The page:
It is against the odds that young Caymanian John Miller III is still alive.
When Mr. Miller was involved in a motorcycle accident last October, he suffered internal injuries severe enough to kill most people.
“His aorta was damaged,” said Dr. Binoy Chattuparambil, chief cardiac surgeon of Health City Cayman Islands, referring to the human body’s main artery. He added that usually when people suffer this kind of injury, medical statistics indicate that 90 of the victims die before they reach the hospital, and of the 10 percent who make it alive to the hospital, half of them die within 24 hours.
Mr. Miller’s accident occurred in North Side, just after 4 p.m. on Oct. 18. Because there was no ambulance available, he was transported to the Cayman Islands Hospital by private car, arriving there around 5 p.m. After conducting a CT scan, the hospital referred Mr. Miller to Health City Cayman Islands.
“I got the call about 7:15,” said Dr. Chattuparambil, who most people call simply “Dr. Binoy.”
Dr. Chattuparambil immediately assembled an eight-person operating team to assist him in the event they had to perform surgery after doing their own diagnosis.
Mr. Miller arrived at Health City around 8 p.m.
“He was awake, but drowsy and not responding properly, and his blood pressure was high,” Dr. Chattuparambil said.
When the team started the surgery about two hours later, they found Mr. Miller’s aorta “totally shattered” with blood clots holding it together. During the nine-hour complicated surgery that ensued, they replaced Mr. Miller’s aorta with an artificial tube, saving his life.
The surgery was conducted so efficiently, that Health City did not have to transfuse a single unit of blood to Mr. Miller, Dr. Chattuparambil said, adding that the teamwork in the operating theater was excellent.
After the successful cardiac surgery, Mr. Miller was attended to by Health City’s physical therapists, who had to contend with his cardiac condition as well as several broken bones as a result of the accident.
Dr. Chattuparambil praised the Health Services Authority for its skill in handling the situation.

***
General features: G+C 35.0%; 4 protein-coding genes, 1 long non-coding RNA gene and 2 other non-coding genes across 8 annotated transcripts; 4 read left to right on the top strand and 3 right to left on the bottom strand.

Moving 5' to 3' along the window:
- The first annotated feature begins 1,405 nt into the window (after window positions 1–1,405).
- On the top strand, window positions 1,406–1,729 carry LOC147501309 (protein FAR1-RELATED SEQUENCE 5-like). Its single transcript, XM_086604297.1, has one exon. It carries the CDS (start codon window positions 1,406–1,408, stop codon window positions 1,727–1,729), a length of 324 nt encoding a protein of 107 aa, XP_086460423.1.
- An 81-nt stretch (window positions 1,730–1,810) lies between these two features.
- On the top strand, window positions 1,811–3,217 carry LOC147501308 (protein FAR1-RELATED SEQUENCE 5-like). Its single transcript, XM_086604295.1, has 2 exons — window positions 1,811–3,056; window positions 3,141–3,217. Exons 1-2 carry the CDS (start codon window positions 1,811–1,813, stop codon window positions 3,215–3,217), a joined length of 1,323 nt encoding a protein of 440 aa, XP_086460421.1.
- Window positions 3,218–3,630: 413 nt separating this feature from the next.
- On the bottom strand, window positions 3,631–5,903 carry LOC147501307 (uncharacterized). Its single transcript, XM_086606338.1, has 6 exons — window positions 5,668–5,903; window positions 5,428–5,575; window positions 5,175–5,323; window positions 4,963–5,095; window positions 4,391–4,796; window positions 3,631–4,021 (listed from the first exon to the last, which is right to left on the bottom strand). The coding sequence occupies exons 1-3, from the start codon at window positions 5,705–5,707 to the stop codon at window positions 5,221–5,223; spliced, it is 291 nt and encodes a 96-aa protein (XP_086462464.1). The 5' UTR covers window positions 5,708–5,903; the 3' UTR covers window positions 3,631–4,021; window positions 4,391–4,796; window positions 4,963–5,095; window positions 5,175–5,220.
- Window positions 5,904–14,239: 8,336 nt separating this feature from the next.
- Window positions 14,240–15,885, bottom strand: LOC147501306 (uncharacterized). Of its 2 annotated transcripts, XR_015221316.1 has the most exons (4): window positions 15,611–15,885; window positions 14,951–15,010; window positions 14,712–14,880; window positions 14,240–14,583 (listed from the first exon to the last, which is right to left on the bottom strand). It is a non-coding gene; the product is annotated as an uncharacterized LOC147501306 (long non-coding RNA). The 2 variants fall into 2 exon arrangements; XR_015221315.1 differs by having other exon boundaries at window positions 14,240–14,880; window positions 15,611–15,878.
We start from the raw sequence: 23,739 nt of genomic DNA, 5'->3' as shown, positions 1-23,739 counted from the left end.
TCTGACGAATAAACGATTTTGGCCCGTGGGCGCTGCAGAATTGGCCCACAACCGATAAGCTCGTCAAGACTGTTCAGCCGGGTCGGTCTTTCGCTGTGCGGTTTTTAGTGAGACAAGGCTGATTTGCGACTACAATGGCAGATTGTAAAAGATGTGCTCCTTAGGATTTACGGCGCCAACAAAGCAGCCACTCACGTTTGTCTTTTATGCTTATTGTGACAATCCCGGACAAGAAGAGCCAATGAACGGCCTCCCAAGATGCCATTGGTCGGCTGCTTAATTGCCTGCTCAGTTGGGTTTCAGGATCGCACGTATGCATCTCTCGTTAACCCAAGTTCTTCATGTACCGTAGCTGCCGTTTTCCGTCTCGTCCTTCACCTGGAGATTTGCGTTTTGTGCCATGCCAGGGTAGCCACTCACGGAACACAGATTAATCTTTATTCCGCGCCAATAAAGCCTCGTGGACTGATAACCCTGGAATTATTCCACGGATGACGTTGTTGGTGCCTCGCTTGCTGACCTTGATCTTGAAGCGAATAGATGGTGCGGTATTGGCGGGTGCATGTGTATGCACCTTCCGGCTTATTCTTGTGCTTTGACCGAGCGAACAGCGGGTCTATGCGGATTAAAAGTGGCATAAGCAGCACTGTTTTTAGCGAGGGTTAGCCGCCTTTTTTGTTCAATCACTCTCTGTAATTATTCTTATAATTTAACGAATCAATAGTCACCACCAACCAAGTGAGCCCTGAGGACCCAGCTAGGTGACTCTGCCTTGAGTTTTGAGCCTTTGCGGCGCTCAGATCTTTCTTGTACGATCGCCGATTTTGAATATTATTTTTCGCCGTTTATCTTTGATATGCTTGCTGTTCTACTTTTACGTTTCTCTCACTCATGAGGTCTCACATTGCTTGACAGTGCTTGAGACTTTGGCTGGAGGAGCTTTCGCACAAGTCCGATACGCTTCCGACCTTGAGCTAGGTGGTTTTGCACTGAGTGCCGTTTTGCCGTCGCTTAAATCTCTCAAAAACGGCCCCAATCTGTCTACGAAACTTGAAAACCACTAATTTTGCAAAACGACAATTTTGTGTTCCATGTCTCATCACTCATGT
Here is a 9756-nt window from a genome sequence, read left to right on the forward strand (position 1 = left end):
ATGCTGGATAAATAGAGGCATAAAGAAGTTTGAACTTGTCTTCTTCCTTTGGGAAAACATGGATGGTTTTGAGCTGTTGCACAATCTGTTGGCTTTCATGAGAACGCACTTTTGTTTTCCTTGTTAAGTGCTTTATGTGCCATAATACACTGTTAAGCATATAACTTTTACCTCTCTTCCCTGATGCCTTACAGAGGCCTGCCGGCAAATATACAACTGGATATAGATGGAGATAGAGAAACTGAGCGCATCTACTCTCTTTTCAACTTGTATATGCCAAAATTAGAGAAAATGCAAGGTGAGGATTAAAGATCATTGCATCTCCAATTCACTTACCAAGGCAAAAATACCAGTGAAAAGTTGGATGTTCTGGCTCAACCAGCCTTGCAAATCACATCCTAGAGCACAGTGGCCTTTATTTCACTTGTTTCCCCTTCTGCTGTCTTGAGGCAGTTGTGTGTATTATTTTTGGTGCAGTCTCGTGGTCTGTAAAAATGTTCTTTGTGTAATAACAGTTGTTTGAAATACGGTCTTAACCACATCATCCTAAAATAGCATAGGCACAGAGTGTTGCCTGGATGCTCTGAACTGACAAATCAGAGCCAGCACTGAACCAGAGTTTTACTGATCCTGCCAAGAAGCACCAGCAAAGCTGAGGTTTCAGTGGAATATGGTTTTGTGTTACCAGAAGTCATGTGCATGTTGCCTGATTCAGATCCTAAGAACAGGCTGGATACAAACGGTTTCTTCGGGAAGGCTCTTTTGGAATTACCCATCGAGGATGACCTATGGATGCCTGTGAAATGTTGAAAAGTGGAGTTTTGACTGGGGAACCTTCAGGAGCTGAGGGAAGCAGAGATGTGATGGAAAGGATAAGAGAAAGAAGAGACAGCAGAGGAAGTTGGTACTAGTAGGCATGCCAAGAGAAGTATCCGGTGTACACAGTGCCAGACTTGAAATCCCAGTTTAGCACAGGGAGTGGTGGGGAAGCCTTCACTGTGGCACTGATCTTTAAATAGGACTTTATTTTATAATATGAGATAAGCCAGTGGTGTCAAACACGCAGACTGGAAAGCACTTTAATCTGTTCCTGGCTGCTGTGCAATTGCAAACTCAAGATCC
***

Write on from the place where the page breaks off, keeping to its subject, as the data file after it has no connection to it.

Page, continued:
“Because diagnosing this type of injury is not easy, it can go wrong,” he said, noting that the Health Services Authority made the “right diagnosis at the right time” and quickly contacted Health City.
“The coordination [by the HSA] was very good and it affected the outcome [of the surgery],” he said.
Having the ability to conduct the surgery very quickly after the accident was vital to the patient’s survival Dr. Chattuparambil added, because the blood clots could have displaced at any time, which would have meant a fast death. Having a hospital on island to do the surgery right away almost certainly saved Mr. Miller’s life, something his father, John Miller Jr., recognized when doing a testimonial video for Health City.
“By all rights, if we had did the old-fashioned way of sending him overseas [by air ambulance] … I would have lost my son,” he said.
Mr. Miller also knows how lucky he was that Health City could perform the surgery.
“I got referred here by the HSA, which was the best decision for me because due to my situation, I had slim chances of making it anywhere else. So I guess [Health City] was my best option, which I’m grateful for.”
Mr. Miller thanked the doctors at Health City for their care in saving his life.
“They gave me a second chance in life,” he said. “I just appreciate everything. They took care of me in ICU; they took care of me in the ward. They’re still taking care of me, even though I’m out, recovering, healthy.”
Assisting Dr. Chattuparambil with the surgery was Dr. Sumit Modi, Health City’s consultant cardiac surgeon. Others on the surgical team included Chief Anesthesiologist Dr. Dhruva Krishnan; perfusion scientists Ravindra Deshpande and Mr. Lessley Christudoss; scrub nurses Joshney Thomas and Shasikala Shetty; and anesthesia technologists Govinda Raju and Sanjay Siddappa.